4) String Tension. To be covered in detail in the upcomming J011yroger guide to string selection, but worthy of mention here. Looser strings, more power, tighter strings, less power.

Now, the goal is to tinker with these 4 items until you are generating a nice deep ball with good speed and spin with your normal swing you should neither feel that you must swing harder, nor temper your normal swing to get the ball to go where you want it. You should not be thinking about the racquet, you should swing your normal swing and have the ball go where you want it.

As a closing thought. And possibly the most important thing of all. 99% of the time, it isn't the racquet, it is the guy holding it. If you are trying to improve as a tennis player find something you like, find something that is close in spec to what you need, buy a bunch of them, and hit the practice courts.

If you are constantly buying racquets to add topspin to your game, make your serve better, or fix your backhands. I got news for ya.  It doesn't work that way. There is no secret to this game, no shortcut. Just hard work, and good instruction.

That is about it, I will add more/clarify if some parts seemed unclear or if I prattled on/repeated myself.

Here was my last big post about this, figured I would tack it onto the end.

Originally Posted by J011yroger 

Here is what I tell people who ask my opinion on racquet selection. The most important thing I ask is the first question I ask someone who comes to me for lessons.

What are you trying to accomplish?

If you are a tournament playing junior, or a league grinder, or an aspiring pro/college player, or a social player, I am going to answer differently.

If you are a tournament playing junior, you are going to want to pick something that will let you win now, and something that you can grow with. I want you to pick something that you like, that is appropriate for you, and will give you the best chance of winning, and competing against better players, while allowing you to dominate lesser players. Secondarily I want something that you can grow with, so you can keep the same racquet for a long time and LEARN HOW TO PLAY. I want you to be able to get better without thinking about different racquets, pick something, and stick with it. As you get bigger and stronger, you can add lead, or change string/tension (I am talking about every year, not every week). When picking something, I encourage kids to use the biggest (Lengthwise) heaviest racquets that they feel comfortable swinging for as long as they will be playing, and I try to get them onto 27" racquets ASAP. They are only going to get bigger and stronger.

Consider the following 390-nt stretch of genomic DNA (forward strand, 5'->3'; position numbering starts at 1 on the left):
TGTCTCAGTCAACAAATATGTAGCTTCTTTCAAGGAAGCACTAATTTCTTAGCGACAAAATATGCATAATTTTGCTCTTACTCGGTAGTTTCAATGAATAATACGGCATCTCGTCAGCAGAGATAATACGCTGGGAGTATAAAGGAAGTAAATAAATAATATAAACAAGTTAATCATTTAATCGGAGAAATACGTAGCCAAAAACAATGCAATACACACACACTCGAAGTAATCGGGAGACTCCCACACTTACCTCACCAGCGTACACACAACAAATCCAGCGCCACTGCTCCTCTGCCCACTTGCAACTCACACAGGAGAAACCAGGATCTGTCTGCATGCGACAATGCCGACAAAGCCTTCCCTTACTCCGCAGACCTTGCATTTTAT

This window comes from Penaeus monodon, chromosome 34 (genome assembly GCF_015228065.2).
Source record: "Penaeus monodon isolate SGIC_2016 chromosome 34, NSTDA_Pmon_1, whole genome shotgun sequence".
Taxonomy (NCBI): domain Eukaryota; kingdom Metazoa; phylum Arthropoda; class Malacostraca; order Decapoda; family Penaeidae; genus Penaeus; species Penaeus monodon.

The same applies to league grinders, or players who took up the game later in life, but strive to get better, these are your 40 year old 3.0 3.5 4.0 players who want to get to the next NTRP level. Pick something that works for you and stick with it, learn how to play. And pick something that you can grow with, no granny sticks, and no prestige mids.

Next category is your league/social players who have stagnated, and play the same level with no ambitions of improving. If you have played 3.5 for the last 5 years, are not taking lessons, and have no plans laid out for improving, then this is probably you. You have been playing the same way, at the same level for a long time, and you are content with that, you know what your strengths and weaknesses are, and what your competition is like. You know what your current racquet is like. And I say, pick whatever you like, and whatever makes you happy. You are playing, and having fun, and competing, who am I to tell you not to use a K90 or an 03 Silver. If you are a senior who is a step slower and needs something with a little more juice, or whatever, tell me what you are using, and what you want to change, and we will go from there.

If you are a college player, or an aspiring pro. You have been playing a long time, you know what you do well, you don't need me to tell you not to buy a k90 or an 03 silver. Pick whatever gives you the best chance to win, go with something that covers up your weaknesses, or enhances your strengths. Buy a lot of them, have them matched, string em up and go give em hell.

Bottom line, it isn't the racquet so much as the guy behind it, pick something close to what you need, and stick with it. Learn how to play better, or have fun, or both.

Note, I left out all of you racquet geeks. I figure you wont ask for advice from me, and will keep trying all kinds of different stuff, and tinkering with strings and lead and so on and so forth. And if that is fun for you, then great. Each person has to decide for themself if they want to take what skill they have, and see how different equipment affects it, or focus on getting themselves more skill, and keeping equipment the same. In my experience, most "Tinkerers" are done getting better through practice, coaching, and lessons, and just play recreationally for fun, keeping at a constant skill level, and just like to play around and see what different setups are like.

ah man.. he left the racquet geeks out of it, now its useless for more than half the board here! :rofl_2:

very good article swish. he does emphasize that the you have to like the racquet and feel comfortable with and that's I personally believe the most important. Even on the tour you see players playing with basically every type of racquet made. So any and every racquet is good enough to take you almost as far as you want to go, you just need to feel it and feel your racquet and grow with it.